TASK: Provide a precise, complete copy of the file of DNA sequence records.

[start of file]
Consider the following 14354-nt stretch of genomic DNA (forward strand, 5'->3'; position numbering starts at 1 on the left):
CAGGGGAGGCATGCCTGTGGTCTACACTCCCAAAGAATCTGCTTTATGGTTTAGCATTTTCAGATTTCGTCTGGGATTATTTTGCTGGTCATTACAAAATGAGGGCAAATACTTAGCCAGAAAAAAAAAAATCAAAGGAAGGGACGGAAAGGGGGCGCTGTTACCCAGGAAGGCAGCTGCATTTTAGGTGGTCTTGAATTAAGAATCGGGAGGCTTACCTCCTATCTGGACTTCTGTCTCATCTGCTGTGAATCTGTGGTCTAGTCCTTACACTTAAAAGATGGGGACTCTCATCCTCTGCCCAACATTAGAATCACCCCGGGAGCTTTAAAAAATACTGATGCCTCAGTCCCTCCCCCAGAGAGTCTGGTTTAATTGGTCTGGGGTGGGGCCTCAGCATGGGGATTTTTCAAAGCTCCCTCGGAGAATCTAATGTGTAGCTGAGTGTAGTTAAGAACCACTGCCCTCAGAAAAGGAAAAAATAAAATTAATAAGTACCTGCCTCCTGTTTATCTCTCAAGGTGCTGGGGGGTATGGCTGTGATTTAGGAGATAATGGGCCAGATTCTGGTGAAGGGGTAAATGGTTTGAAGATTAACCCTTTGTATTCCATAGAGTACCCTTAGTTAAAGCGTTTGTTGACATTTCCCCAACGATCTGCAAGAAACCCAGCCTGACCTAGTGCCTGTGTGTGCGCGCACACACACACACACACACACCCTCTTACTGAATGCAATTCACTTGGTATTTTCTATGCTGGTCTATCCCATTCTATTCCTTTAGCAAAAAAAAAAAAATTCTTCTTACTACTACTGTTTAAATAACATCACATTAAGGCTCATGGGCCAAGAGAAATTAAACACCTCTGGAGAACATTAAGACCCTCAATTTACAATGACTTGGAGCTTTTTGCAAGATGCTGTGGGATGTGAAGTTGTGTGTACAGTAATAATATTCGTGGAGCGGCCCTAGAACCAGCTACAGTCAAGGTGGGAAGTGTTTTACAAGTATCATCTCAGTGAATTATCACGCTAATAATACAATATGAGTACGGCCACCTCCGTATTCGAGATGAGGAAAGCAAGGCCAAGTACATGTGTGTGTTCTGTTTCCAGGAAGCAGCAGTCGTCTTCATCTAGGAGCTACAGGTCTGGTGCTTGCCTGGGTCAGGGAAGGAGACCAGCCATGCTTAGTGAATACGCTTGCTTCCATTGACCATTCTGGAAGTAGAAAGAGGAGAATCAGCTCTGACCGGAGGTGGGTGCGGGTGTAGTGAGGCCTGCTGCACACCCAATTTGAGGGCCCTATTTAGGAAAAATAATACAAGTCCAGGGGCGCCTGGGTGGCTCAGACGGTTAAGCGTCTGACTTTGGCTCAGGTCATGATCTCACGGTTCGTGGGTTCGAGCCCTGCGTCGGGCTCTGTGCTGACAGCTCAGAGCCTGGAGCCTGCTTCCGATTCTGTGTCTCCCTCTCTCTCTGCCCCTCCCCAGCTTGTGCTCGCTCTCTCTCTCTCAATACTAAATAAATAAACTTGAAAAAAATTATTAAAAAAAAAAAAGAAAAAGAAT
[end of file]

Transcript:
Consider the following 14354-nt stretch of genomic DNA (forward strand, 5'->3'; position numbering starts at 1 on the left):
CAGGGGAGGCATGCCTGTGGTCTACACTCCCAAAGAATCTGCTTTATGGTTTAGCATTTTCAGATTTCGTCTGGGATTATTTTGCTGGTCATTACAAAATGAGGGCAAATACTTAGCCAGAAAAAAAAAAATCAAAGGAAGGGACGGAAAGGGGGCGCTGTTACCCAGGAAGGCAGCTGCATTTTAGGTGGTCTTGAATTAAGAATCGGGAGGCTTACCTCCTATCTGGACTTCTGTCTCATCTGCTGTGAATCTGTGGTCTAGTCCTTACACTTAAAAGATGGGGACTCTCATCCTCTGCCCAACATTAGAATCACCCCGGGAGCTTTAAAAAATACTGATGCCTCAGTCCCTCCCCCAGAGAGTCTGGTTTAATTGGTCTGGGGTGGGGCCTCAGCATGGGGATTTTTCAAAGCTCCCTCGGAGAATCTAATGTGTAGCTGAGTGTAGTTAAGAACCACTGCCCTCAGAAAAGGAAAAAATAAAATTAATAAGTACCTGCCTCCTGTTTATCTCTCAAGGTGCTGGGGGGTATGGCTGTGATTTAGGAGATAATGGGCCAGATTCTGGTGAAGGGGTAAATGGTTTGAAGATTAACCCTTTGTATTCCATAGAGTACCCTTAGTTAAAGCGTTTGTTGACATTTCCCCAACGATCTGCAAGAAACCCAGCCTGACCTAGTGCCTGTGTGTGCGCGCACACACACACACACACACACCCTCTTACTGAATGCAATTCACTTGGTATTTTCTATGCTGGTCTATCCCATTCTATTCCTTTAGCAAAAAAAAAAAAATTCTTCTTACTACTACTGTTTAAATAACATCACATTAAGGCTCATGGGCCAAGAGAAATTAAACACCTCTGGAGAACATTAAGACCCTCAATTTACAATGACTTGGAGCTTTTTGCAAGATGCTGTGGGATGTGAAGTTGTGTGTACAGTAATAATATTCGTGGAGCGGCCCTAGAACCAGCTACAGTCAAGGTGGGAAGTGTTTTACAAGTATCATCTCAGTGAATTATCACGCTAATAATACAATATGAGTACGGCCACCTCCGTATTCGAGATGAGGAAAGCAAGGCCAAGTACATGTGTGTGTTCTGTTTCCAGGAAGCAGCAGTCGTCTTCATCTAGGAGCTACAGGTCTGGTGCTTGCCTGGGTCAGGGAAGGAGACCAGCCATGCTTAGTGAATACGCTTGCTTCCATTGACCATTCTGGAAGTAGAAAGAGGAGAATCAGCTCTGACCGGAGGTGGGTGCGGGTGTAGTGAGGCCTGCTGCACACCCAATTTGAGGGCCCTATTTAGGAAAAATAATACAAGTCCAGGGGCGCCTGGGTGGCTCAGACGGTTAAGCGTCTGACTTTGGCTCAGGTCATGATCTCACGGTTCGTGGGTTCGAGCCCTGCGTCGGGCTCTGTGCTGACAGCTCAGAGCCTGGAGCCTGCTTCCGATTCTGTGTCTCCCTCTCTCTCTGCCCCTCCCCAGCTTGTGCTCGCTCTCTCTCTCTCAATACTAAATAAATAAACTTGAAAAAAATTATTAAAAAAAAAAAAGAAAAAGAAT